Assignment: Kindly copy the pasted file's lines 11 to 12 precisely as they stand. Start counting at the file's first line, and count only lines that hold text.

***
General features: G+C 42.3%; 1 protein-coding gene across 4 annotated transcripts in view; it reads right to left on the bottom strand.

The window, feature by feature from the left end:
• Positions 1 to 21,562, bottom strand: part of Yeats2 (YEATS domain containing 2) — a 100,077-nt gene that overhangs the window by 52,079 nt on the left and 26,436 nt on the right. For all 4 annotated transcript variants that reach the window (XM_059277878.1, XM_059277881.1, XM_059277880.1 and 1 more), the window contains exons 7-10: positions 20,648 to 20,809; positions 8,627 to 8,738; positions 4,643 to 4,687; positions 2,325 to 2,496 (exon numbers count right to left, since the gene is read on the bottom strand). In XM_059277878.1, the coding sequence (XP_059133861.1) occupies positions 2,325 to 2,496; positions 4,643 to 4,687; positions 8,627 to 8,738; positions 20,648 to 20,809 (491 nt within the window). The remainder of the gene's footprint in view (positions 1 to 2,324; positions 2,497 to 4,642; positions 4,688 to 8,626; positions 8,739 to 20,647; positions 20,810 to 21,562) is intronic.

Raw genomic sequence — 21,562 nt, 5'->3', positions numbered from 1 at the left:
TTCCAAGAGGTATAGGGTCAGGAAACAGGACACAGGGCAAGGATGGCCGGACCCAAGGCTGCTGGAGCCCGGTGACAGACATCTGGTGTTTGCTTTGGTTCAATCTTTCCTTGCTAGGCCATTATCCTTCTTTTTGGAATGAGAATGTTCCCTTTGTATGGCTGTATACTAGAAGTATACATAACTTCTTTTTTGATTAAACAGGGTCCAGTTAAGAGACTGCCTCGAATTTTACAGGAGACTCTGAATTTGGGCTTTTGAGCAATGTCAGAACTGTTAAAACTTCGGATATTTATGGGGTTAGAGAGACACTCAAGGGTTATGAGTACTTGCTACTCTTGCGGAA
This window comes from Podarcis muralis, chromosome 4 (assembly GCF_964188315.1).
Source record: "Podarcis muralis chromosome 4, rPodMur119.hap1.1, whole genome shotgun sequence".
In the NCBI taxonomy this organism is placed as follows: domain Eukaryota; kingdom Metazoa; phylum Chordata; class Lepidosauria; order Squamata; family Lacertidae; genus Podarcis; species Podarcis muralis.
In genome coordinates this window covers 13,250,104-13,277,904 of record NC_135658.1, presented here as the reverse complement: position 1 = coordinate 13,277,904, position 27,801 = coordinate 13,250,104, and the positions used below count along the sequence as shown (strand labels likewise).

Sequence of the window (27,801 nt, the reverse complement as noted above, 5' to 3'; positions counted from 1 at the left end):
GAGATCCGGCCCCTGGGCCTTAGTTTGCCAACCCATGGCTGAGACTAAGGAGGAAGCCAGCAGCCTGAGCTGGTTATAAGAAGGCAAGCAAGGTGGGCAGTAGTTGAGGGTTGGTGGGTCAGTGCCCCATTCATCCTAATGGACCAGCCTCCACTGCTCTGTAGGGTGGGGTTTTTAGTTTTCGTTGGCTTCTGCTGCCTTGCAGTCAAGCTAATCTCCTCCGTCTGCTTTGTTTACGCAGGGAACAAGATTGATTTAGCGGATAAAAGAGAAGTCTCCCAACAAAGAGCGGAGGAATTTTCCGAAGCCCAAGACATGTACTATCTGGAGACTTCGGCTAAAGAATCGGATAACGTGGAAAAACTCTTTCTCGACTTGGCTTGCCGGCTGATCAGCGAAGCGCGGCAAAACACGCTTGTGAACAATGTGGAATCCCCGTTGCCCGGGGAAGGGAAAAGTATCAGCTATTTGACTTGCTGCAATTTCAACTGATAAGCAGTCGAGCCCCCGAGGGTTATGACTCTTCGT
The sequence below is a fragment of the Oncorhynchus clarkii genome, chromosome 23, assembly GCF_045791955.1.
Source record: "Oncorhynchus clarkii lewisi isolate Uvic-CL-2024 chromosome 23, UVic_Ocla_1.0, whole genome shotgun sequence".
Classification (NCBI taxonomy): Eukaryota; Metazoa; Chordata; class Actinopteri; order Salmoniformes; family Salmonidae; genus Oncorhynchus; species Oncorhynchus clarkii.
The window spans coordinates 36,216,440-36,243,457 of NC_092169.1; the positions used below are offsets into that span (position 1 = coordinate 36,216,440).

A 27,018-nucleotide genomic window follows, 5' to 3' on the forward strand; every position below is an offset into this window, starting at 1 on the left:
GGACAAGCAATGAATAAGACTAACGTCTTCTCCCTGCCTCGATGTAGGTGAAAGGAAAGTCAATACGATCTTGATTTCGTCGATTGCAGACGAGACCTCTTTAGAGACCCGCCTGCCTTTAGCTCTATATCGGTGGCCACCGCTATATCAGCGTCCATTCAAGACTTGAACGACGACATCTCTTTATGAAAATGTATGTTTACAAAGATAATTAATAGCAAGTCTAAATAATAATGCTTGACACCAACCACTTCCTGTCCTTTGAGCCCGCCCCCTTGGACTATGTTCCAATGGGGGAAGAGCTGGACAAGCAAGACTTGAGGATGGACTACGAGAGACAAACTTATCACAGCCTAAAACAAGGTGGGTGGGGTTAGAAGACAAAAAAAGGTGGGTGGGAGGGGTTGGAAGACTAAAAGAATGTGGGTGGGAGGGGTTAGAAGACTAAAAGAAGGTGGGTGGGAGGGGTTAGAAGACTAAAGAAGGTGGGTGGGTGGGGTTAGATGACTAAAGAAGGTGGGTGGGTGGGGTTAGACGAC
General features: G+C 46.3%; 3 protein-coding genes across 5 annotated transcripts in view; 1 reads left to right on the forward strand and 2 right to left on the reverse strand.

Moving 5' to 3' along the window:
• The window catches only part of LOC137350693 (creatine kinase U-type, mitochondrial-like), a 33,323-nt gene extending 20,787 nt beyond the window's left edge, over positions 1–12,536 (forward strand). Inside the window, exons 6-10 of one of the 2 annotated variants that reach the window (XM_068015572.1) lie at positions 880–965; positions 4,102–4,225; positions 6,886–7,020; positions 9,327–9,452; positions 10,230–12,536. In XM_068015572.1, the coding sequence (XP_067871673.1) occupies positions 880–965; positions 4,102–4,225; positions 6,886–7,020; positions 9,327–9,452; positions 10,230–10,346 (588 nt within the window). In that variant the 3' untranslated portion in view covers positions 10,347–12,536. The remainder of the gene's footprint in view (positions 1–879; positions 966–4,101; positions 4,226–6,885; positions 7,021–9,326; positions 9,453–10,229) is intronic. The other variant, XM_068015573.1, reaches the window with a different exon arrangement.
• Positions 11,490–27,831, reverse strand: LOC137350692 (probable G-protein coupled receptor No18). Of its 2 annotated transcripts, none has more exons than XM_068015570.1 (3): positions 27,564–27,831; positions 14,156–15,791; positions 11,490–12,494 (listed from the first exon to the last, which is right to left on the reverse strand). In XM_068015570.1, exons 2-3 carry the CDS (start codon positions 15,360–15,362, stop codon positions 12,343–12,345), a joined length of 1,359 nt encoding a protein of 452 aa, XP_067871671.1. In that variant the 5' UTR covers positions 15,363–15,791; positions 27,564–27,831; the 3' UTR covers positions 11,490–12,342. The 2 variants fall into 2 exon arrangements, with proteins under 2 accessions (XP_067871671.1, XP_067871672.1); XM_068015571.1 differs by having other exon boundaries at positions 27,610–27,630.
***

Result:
GAGATCCGGCCCCTGGGCCTTAGTTTGCCAACCCATGGCTGAGACTAAGGAGGAAGCCAGCAGCCTGAGCTGGTTATAAGAAGGCAAGCAAGGTGGGCAGTAGTTGAGGGTTGGTGGGTCAGTGCCCCATTCATCCTAATGGACCAGCCTCCACTGCTCTGTAGGGTGGGGTTTTTAGTTTTCGTTGGCTTCTGCTGCCTTGCAGTCAAGCTAATCTCCTCCGTCTGCTTTGTTTACGCAGGGAACAAGATTGATTTAGCGGATAAAAGAGAAGTCTCCCAACAAAGAGCGGAGGAATTTTCCGAAGCCCAAGACATGTACTATCTGGAGACTTCGGCTAAAGAATCGGATAACGTGGAAAAACTCTTTCTCGACTTGGCTTGCCGGCTGATCAGCGAAGCGCGGCAAAACACGCTTGTGAACAATGTGGAATCCCCGTTGCCCGGGGAAGGGAAAAGTATCAGCTATTTGACTTGCTGCAATTTCAACTGATAAGCAGTCGAGCCCCCGAGGGTTATGACTCTTCGT
The sequence below is a fragment of the Oncorhynchus clarkii genome, chromosome 23, assembly GCF_045791955.1.